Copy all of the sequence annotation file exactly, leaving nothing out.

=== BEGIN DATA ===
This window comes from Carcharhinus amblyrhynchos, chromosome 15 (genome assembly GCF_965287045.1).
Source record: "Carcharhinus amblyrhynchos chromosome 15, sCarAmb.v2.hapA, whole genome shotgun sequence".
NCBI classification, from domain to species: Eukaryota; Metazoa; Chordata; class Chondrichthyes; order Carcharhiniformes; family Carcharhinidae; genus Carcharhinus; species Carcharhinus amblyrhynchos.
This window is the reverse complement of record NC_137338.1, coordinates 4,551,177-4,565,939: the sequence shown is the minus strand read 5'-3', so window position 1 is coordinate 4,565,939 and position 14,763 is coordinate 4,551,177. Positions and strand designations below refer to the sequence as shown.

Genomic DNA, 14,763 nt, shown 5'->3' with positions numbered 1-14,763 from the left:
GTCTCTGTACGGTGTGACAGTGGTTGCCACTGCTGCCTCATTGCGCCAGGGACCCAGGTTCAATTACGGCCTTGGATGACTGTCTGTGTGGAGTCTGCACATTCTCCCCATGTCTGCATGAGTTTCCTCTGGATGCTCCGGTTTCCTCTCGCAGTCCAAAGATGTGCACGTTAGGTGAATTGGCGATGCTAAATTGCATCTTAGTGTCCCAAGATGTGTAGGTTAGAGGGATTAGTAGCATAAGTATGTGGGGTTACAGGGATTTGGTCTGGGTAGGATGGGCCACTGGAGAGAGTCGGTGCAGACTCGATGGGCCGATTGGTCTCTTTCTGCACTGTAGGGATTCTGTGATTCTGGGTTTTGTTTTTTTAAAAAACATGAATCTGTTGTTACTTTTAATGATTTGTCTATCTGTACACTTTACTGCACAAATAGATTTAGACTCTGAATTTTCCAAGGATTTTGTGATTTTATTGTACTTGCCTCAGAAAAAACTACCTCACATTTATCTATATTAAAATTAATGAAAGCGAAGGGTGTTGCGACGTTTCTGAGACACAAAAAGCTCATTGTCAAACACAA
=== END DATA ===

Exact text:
This window comes from Carcharhinus amblyrhynchos, chromosome 15 (genome assembly GCF_965287045.1).
Source record: "Carcharhinus amblyrhynchos chromosome 15, sCarAmb.v2.hapA, whole genome shotgun sequence".
NCBI classification, from domain to species: Eukaryota; Metazoa; Chordata; class Chondrichthyes; order Carcharhiniformes; family Carcharhinidae; genus Carcharhinus; species Carcharhinus amblyrhynchos.
This window is the reverse complement of record NC_137338.1, coordinates 4,551,177-4,565,939: the sequence shown is the minus strand read 5'-3', so window position 1 is coordinate 4,565,939 and position 14,763 is coordinate 4,551,177. Positions and strand designations below refer to the sequence as shown.

Genomic DNA, 14,763 nt, shown 5'->3' with positions numbered 1-14,763 from the left:
GTCTCTGTACGGTGTGACAGTGGTTGCCACTGCTGCCTCATTGCGCCAGGGACCCAGGTTCAATTACGGCCTTGGATGACTGTCTGTGTGGAGTCTGCACATTCTCCCCATGTCTGCATGAGTTTCCTCTGGATGCTCCGGTTTCCTCTCGCAGTCCAAAGATGTGCACGTTAGGTGAATTGGCGATGCTAAATTGCATCTTAGTGTCCCAAGATGTGTAGGTTAGAGGGATTAGTAGCATAAGTATGTGGGGTTACAGGGATTTGGTCTGGGTAGGATGGGCCACTGGAGAGAGTCGGTGCAGACTCGATGGGCCGATTGGTCTCTTTCTGCACTGTAGGGATTCTGTGATTCTGGGTTTTGTTTTTTTAAAAAACATGAATCTGTTGTTACTTTTAATGATTTGTCTATCTGTACACTTTACTGCACAAATAGATTTAGACTCTGAATTTTCCAAGGATTTTGTGATTTTATTGTACTTGCCTCAGAAAAAACTACCTCACATTTATCTATATTAAAATTAATGAAAGCGAAGGGTGTTGCGACGTTTCTGAGACACAAAAAGCTCATTGTCAAACACAA